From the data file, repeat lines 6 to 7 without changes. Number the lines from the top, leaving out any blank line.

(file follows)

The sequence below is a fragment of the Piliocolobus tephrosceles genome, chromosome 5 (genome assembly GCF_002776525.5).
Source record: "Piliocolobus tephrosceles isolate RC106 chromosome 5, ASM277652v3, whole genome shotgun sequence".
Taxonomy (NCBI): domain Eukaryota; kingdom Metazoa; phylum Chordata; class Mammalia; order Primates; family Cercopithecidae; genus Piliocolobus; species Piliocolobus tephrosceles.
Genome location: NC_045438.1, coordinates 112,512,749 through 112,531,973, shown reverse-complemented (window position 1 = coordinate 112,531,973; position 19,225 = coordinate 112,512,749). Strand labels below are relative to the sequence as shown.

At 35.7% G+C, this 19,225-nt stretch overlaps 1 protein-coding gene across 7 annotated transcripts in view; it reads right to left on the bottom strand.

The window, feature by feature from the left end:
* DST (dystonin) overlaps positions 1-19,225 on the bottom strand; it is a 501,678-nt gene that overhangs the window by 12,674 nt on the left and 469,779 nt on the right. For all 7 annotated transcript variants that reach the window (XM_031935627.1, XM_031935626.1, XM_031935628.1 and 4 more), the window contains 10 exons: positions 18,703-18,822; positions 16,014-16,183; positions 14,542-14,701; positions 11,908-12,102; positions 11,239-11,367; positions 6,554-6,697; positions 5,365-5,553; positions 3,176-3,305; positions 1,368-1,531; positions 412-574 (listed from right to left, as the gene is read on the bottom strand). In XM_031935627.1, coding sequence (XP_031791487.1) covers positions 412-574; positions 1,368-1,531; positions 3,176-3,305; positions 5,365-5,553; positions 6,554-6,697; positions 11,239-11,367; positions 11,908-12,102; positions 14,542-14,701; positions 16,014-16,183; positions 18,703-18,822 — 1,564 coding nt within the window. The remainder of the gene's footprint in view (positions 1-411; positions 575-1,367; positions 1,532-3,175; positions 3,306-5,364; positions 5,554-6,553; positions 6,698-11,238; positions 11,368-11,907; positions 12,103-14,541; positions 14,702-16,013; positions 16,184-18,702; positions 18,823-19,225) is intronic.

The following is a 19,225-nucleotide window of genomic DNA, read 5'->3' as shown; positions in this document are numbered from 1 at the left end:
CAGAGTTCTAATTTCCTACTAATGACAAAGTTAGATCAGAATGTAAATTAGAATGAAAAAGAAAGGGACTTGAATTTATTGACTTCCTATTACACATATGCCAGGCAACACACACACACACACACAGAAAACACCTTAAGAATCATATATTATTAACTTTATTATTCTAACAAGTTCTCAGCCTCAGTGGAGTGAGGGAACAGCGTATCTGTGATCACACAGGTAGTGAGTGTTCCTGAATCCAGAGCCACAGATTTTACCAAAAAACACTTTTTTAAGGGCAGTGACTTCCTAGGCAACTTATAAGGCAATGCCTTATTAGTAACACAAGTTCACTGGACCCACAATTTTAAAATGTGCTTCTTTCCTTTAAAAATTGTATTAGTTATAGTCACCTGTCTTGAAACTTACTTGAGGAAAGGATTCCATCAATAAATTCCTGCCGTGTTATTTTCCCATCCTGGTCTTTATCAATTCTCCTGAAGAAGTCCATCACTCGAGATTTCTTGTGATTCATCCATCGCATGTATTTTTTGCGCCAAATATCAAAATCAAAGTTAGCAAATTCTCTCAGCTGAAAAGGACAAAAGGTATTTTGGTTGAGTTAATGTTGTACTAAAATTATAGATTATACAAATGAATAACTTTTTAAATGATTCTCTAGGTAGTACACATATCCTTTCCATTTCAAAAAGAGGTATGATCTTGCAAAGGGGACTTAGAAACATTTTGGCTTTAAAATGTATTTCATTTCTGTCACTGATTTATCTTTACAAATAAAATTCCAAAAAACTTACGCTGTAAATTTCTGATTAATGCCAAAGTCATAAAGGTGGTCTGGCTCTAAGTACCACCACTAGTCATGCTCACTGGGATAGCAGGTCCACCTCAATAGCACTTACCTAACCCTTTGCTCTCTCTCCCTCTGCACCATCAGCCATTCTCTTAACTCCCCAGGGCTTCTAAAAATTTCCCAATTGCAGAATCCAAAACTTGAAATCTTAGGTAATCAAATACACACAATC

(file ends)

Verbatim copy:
The window, feature by feature from the left end:
* DST (dystonin) overlaps positions 1-19,225 on the bottom strand; it is a 501,678-nt gene that overhangs the window by 12,674 nt on the left and 469,779 nt on the right. For all 7 annotated transcript variants that reach the window (XM_031935627.1, XM_031935626.1, XM_031935628.1 and 4 more), the window contains 10 exons: positions 18,703-18,822; positions 16,014-16,183; positions 14,542-14,701; positions 11,908-12,102; positions 11,239-11,367; positions 6,554-6,697; positions 5,365-5,553; positions 3,176-3,305; positions 1,368-1,531; positions 412-574 (listed from right to left, as the gene is read on the bottom strand). In XM_031935627.1, coding sequence (XP_031791487.1) covers positions 412-574; positions 1,368-1,531; positions 3,176-3,305; positions 5,365-5,553; positions 6,554-6,697; positions 11,239-11,367; positions 11,908-12,102; positions 14,542-14,701; positions 16,014-16,183; positions 18,703-18,822 — 1,564 coding nt within the window. The remainder of the gene's footprint in view (positions 1-411; positions 575-1,367; positions 1,532-3,175; positions 3,306-5,364; positions 5,554-6,553; positions 6,698-11,238; positions 11,368-11,907; positions 12,103-14,541; positions 14,702-16,013; positions 16,184-18,702; positions 18,823-19,225) is intronic.